Stallman pioneered the concept of copyleft, and he is the main author of several copyleft licenses including the GNU General Public License, the most widely used free software license. Since the mid-1990s, Stallman has spent most of his time advocating for free software, as well as campaigning against software patents, digital rights management, and what he sees as excessive extension of copyright laws. Stallman has also developed a number of pieces of widely used software, including the original Emacs, the GNU Compiler Collection, the GNU Debugger, and various tools in the GNU coreutils. He co-founded the League for Programming Freedom in 1989.


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Software news

From the Wikinews Software category
  • May 23: Software giant Adobe Systems to acquire Magento Commerce for US$1.68 billion
  • April 9: US Republicans query Linux Foundation about open-source security
  • August 14: Mozilla, Creative Commons, Wikimedia Foundation announce Bassel Khartabil Free Culture fellowship following execution of open culture activist
  • April 8: GNOME to be Ubuntu's default desktop environment, Canonical to stop investing in Ubuntu Phone
  • November 4: Volkswagen emissions scandal may affect thousands more cars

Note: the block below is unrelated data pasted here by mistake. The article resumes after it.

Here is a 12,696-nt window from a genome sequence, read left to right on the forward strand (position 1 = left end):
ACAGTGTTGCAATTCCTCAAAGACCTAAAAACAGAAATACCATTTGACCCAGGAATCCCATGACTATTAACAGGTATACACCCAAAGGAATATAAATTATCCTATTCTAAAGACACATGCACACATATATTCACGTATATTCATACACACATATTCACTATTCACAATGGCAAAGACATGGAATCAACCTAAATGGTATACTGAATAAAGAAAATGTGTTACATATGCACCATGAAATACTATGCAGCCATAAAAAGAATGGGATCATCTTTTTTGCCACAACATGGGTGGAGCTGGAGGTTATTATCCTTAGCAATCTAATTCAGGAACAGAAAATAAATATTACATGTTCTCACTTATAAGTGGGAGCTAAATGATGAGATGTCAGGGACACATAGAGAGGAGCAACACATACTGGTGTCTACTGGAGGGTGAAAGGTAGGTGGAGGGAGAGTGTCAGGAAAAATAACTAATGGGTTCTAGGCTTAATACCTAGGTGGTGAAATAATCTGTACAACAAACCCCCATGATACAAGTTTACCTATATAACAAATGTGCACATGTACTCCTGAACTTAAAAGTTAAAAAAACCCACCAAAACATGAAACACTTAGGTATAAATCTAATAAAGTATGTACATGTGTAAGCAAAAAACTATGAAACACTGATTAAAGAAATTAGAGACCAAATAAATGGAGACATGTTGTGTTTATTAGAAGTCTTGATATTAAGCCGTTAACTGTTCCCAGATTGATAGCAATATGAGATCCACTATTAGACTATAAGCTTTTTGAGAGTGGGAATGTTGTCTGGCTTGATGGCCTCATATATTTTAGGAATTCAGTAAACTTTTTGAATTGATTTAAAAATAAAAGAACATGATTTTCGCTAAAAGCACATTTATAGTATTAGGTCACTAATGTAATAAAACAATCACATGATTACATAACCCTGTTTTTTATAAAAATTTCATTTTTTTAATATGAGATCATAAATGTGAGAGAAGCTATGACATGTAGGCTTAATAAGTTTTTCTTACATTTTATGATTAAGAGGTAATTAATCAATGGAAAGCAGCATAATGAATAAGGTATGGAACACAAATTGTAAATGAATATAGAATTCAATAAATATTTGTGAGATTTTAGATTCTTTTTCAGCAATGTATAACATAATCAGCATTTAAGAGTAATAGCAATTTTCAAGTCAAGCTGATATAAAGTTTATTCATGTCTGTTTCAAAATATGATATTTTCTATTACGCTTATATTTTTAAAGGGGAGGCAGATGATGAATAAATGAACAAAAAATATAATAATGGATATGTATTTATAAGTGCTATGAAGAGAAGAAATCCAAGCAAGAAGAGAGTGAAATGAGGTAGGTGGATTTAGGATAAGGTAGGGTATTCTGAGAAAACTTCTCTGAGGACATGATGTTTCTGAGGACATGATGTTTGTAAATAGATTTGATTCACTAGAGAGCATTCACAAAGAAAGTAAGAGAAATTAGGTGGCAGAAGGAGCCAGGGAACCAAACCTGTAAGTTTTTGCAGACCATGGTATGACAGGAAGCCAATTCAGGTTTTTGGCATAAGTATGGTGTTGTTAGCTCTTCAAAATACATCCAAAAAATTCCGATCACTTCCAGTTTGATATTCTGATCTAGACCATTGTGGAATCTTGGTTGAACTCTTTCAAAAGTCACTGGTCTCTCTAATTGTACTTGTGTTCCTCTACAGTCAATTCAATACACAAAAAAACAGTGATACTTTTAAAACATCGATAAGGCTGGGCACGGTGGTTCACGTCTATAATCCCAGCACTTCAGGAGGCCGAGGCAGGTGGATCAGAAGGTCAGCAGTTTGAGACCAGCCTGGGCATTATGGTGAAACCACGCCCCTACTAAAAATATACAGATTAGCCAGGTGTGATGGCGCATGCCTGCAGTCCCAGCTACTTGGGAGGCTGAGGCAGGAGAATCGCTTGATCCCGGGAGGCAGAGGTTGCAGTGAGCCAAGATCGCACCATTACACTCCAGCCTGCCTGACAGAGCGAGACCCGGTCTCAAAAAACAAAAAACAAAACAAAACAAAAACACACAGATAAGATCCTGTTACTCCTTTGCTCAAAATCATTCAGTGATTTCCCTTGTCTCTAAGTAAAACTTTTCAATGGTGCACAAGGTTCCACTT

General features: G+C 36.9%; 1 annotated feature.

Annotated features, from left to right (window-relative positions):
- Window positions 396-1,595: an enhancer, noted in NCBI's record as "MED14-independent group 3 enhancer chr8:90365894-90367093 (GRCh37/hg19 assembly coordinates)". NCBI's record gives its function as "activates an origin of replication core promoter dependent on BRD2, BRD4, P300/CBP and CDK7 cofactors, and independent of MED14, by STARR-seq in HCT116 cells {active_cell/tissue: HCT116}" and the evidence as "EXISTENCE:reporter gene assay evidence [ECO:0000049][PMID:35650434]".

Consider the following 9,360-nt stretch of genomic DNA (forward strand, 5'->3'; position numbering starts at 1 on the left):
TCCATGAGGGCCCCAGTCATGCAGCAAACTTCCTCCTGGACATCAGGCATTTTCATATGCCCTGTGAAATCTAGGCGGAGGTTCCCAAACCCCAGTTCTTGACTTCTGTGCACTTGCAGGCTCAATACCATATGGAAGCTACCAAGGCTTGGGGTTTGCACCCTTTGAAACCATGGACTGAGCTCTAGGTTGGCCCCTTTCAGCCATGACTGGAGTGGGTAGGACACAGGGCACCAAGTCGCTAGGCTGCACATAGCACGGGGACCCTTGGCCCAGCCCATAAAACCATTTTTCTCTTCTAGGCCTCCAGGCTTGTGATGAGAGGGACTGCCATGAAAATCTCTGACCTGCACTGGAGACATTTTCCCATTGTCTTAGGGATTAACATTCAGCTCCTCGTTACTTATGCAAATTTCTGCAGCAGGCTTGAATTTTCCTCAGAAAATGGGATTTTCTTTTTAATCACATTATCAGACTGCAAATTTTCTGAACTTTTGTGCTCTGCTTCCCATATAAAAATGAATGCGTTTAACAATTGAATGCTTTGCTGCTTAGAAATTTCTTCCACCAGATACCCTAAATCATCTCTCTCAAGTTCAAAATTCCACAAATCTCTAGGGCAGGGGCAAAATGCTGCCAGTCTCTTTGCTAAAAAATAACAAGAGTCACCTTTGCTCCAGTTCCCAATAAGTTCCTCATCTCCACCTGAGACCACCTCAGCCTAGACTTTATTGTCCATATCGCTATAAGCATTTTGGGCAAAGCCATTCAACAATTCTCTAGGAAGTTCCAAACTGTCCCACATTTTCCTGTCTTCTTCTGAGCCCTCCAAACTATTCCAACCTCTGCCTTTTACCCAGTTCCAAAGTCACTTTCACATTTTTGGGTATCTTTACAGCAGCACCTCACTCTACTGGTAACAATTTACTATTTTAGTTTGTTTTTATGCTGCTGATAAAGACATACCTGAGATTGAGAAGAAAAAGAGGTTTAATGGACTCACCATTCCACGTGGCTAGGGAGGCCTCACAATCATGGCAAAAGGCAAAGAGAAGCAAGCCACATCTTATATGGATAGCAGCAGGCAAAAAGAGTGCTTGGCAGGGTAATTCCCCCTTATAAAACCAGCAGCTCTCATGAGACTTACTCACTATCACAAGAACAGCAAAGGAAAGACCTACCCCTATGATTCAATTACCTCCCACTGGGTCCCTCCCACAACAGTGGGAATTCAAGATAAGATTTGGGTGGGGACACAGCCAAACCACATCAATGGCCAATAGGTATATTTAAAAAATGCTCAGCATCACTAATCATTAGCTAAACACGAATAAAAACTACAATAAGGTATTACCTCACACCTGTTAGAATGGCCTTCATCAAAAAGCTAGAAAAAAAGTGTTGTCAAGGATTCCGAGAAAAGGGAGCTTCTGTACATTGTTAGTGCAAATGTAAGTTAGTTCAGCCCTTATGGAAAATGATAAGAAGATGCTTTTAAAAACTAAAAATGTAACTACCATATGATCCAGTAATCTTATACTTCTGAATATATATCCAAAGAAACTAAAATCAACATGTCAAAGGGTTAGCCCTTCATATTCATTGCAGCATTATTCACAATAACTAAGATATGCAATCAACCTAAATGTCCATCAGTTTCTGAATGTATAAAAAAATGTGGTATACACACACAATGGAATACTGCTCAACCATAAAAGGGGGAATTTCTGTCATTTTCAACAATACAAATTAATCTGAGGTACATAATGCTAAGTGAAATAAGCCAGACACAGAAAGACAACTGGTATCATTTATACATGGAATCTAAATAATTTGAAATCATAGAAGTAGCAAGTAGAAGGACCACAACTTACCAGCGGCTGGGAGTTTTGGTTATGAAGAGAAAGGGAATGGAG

• September 22: Volkswagen engulfed by diesel emissions scandal
  • January 6: Wikinews interviews on contributions to open-source: Opera
  • April 8: Microsoft to release patches for 64 security flaws on Tuesday
  • March 23: Petition urges Apple to remove 'anti-gay' app
  • March 18: Microsoft releases Internet Explorer 9 browser


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This existing base of FLOSS software represents a lower bound of about 131,000 real person-years of effort that has been devoted exclusively by programmers. As this is mostly by individuals not directly paid for development, it represents a significant gap in national accounts of productivity. Annualised and adjusted for growth this represents at least 800 million euros in voluntary contribution from programmers alone each year, of which nearly half are based in Europe.


Study on the: Economic impact of open source software on innovation and the competitiveness of the Information and Communication Technologies (ICT) sector in the EU.

(Note: FLOSS is an acronym for "free, libre and open source software".)